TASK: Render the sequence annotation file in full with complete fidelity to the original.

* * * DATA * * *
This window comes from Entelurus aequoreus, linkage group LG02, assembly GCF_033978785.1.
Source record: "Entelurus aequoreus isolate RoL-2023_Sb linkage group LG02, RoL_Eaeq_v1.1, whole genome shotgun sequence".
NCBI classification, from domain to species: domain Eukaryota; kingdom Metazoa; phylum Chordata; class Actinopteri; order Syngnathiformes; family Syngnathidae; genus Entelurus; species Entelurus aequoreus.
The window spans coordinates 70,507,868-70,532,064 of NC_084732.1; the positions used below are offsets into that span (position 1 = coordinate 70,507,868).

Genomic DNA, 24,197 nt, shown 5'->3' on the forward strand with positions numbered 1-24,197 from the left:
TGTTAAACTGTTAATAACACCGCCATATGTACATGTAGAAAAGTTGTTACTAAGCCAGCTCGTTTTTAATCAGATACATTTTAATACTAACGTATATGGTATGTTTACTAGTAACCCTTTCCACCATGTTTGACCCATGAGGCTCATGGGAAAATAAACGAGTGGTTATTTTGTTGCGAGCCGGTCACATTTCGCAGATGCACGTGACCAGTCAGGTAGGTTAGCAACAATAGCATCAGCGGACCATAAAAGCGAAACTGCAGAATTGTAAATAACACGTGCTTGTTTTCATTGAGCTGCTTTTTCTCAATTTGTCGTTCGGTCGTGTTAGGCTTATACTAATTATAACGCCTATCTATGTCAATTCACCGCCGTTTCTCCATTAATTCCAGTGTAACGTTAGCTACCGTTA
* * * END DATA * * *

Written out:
This window comes from Entelurus aequoreus, linkage group LG02, assembly GCF_033978785.1.
Source record: "Entelurus aequoreus isolate RoL-2023_Sb linkage group LG02, RoL_Eaeq_v1.1, whole genome shotgun sequence".
NCBI classification, from domain to species: domain Eukaryota; kingdom Metazoa; phylum Chordata; class Actinopteri; order Syngnathiformes; family Syngnathidae; genus Entelurus; species Entelurus aequoreus.
The window spans coordinates 70,507,868-70,532,064 of NC_084732.1; the positions used below are offsets into that span (position 1 = coordinate 70,507,868).

Genomic DNA, 24,197 nt, shown 5'->3' on the forward strand with positions numbered 1-24,197 from the left:
TGTTAAACTGTTAATAACACCGCCATATGTACATGTAGAAAAGTTGTTACTAAGCCAGCTCGTTTTTAATCAGATACATTTTAATACTAACGTATATGGTATGTTTACTAGTAACCCTTTCCACCATGTTTGACCCATGAGGCTCATGGGAAAATAAACGAGTGGTTATTTTGTTGCGAGCCGGTCACATTTCGCAGATGCACGTGACCAGTCAGGTAGGTTAGCAACAATAGCATCAGCGGACCATAAAAGCGAAACTGCAGAATTGTAAATAACACGTGCTTGTTTTCATTGAGCTGCTTTTTCTCAATTTGTCGTTCGGTCGTGTTAGGCTTATACTAATTATAACGCCTATCTATGTCAATTCACCGCCGTTTCTCCATTAATTCCAGTGTAACGTTAGCTACCGTTA